Does it Actually Rain on Other Planets?
It has been established that some planets in our solar system have unique climates. This includes Mars, Venus, Neptune, and Saturn. Still, it has been long debated whether Earth sustained raindrops when there was no water present on its surface in the past. Astronomers believe that there is evidence suggesting that it did rain on Earth back then, and they've even published an article with the details of this theory.
It's essential to have a balanced view on scientific issues such as these because many people get caught up in one side of the argument without considering all possible theories or facts. New information is regularly known, and scientists are urged to publish the information they find from their studies as soon as possible.
Rain on Neptune and Saturn
Rain is believed to be present on Neptune and Saturn because of the effects of methane gas and ethane gas in their atmospheres. On Neptune, astronomers have observed a cyclone that's assumed to result from methane crystals falling from its upper layers. Cyclones are massive storms that generate powerful winds within them, so it can be imagined how powerful Neptune's cyclone would be if it were filled with methane crystal rain. On Saturn, a giant vortex has been observed in the southern hemisphere, surrounded by a rain-like substance. This substance is thought to be liquid methane gas. This shows that rain exists on planets with methane and ethane in their atmospheres. Raindrops are produced when water droplets freeze and form tiny crystals on the planet's surface, falling back to Earth from the atmosphere. That's why it rains both on our planet and other planets.
Astronomers have found evidence of gas particles outside Neptune's atmosphere falling into its upper layers via winds that circulate its core. Some of these particles are formed from ice crystals introduced into Neptune's atmosphere by comets or asteroids from outer space. These particles haven't been detected yet, but they're thought to be present in the upper regions of Neptune's atmosphere. This is a new theory as it has never been suggested that rain could form in the upper regions of Neptune's atmosphere before.
Neptune has long-lasting cyclones that circulate in its upper and lower latitudes. One scientist believes that this cyclone couldn't develop on Neptune if there weren't rain or some other form of moisture present on its surface. They believe that methane rain from cyclones forms crystals on the water's surface and subsequently forms gas particles, which fall into its atmosphere through winds. The particles collide with other particles, forming a vortex and becoming cyclones.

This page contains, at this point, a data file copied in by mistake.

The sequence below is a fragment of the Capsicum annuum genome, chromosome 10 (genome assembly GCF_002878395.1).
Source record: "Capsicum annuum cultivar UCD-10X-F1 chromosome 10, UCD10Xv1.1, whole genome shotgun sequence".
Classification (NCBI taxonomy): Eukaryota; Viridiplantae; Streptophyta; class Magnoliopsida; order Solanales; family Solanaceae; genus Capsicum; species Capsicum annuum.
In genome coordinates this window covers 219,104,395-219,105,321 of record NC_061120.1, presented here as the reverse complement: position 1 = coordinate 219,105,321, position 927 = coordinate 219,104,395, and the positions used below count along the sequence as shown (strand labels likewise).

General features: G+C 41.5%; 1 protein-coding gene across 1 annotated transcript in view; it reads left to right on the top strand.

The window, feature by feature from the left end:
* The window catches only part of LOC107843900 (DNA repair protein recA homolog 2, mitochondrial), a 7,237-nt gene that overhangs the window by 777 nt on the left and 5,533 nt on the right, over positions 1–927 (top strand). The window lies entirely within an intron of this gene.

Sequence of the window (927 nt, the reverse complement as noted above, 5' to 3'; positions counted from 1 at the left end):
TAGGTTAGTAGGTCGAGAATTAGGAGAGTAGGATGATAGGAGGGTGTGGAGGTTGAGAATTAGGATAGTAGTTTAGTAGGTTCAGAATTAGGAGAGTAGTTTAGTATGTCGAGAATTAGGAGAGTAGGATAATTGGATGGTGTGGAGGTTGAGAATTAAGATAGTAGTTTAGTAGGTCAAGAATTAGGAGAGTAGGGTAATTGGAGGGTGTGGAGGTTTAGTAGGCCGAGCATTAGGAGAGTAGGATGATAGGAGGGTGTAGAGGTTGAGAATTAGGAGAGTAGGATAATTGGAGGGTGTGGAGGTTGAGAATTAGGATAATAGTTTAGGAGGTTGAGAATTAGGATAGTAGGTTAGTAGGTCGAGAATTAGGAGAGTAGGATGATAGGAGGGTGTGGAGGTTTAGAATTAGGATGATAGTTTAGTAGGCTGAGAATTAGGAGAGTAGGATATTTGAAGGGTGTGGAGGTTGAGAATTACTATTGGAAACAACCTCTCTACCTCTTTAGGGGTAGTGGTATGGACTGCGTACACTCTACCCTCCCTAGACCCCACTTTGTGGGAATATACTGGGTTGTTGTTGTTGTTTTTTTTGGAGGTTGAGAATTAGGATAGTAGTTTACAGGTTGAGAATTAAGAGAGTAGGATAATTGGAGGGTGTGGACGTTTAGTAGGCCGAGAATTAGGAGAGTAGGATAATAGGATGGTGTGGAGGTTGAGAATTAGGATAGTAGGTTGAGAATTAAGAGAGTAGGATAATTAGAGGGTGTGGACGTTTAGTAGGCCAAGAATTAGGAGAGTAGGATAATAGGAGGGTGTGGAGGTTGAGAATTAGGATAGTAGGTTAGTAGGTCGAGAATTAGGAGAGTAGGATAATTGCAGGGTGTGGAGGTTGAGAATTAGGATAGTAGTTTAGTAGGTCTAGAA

Rain has also been observed on Saturn. One scientist believes that rain is generated when ethane crystals fall through clouds on Saturn and collide with other particles. These collisions form ice crystals heavier than the particles surrounding them, falling below the surface.
Diamond rain is formed when large crystals of methane or ethane fall from the upper atmosphere and collide with substances at a lower level of their atmospheres. The substances that they collide with contain molecules of methane and ethane, which are broken up by these collisions and form raindrops, which are then propelled outwards by winds in the atmosphere. One scientist has issued a warning about diamond rain, saying that if an alien spacecraft crashes into the clouds on Saturn or Neptune, it will get covered in the substance and turn dark.
What About Rain on Mars?
There is little evidence to suggest that rain exists on Mars, and meteorologists believe that if it did exist, it would be very different from the rain we have on Earth. The atmosphere on Mars is thinner than Earth's and contains a lower pressure level. Water vapor in the air needs a higher pressure level to condense into a liquid phase. This can't happen on Mars since their pressure level is too low for this to occur. So, although it may look like it's raining in photos taken from Mars, the water particles are likely just tiny pieces of dust or sand blowing about in the wind.
And Other Planets, is There Rain?
Rain was believed not to exist on other planets because water vapor wasn't present in their atmospheres. It has been believed for a long time that the only way rain could be formed is if water vapor existed in the atmosphere of a planet where it rained. Some scientists suggested that this was not true, but until now, there was no evidence to support this theory.
Rain on other planets is a fact. It's real, it's there, and it's happening. Evidence suggests that water vapor is present in the atmosphere of planets that have cyclones. This means that rain is possible on some planets.
Bottom Line: Rain Exists on Planets with Methane and Ethane in Their Atmosphere
These substances are thought to be gaseous, and therefore possible that rain can form in their atmosphere. Rain on Mars is different from the rain we have on Earth because it's possibly made from dust or sand in the air and not liquid water. Rain on Neptune and Saturn might be diamond rain due to a high presence of methane crystals in their atmospheres.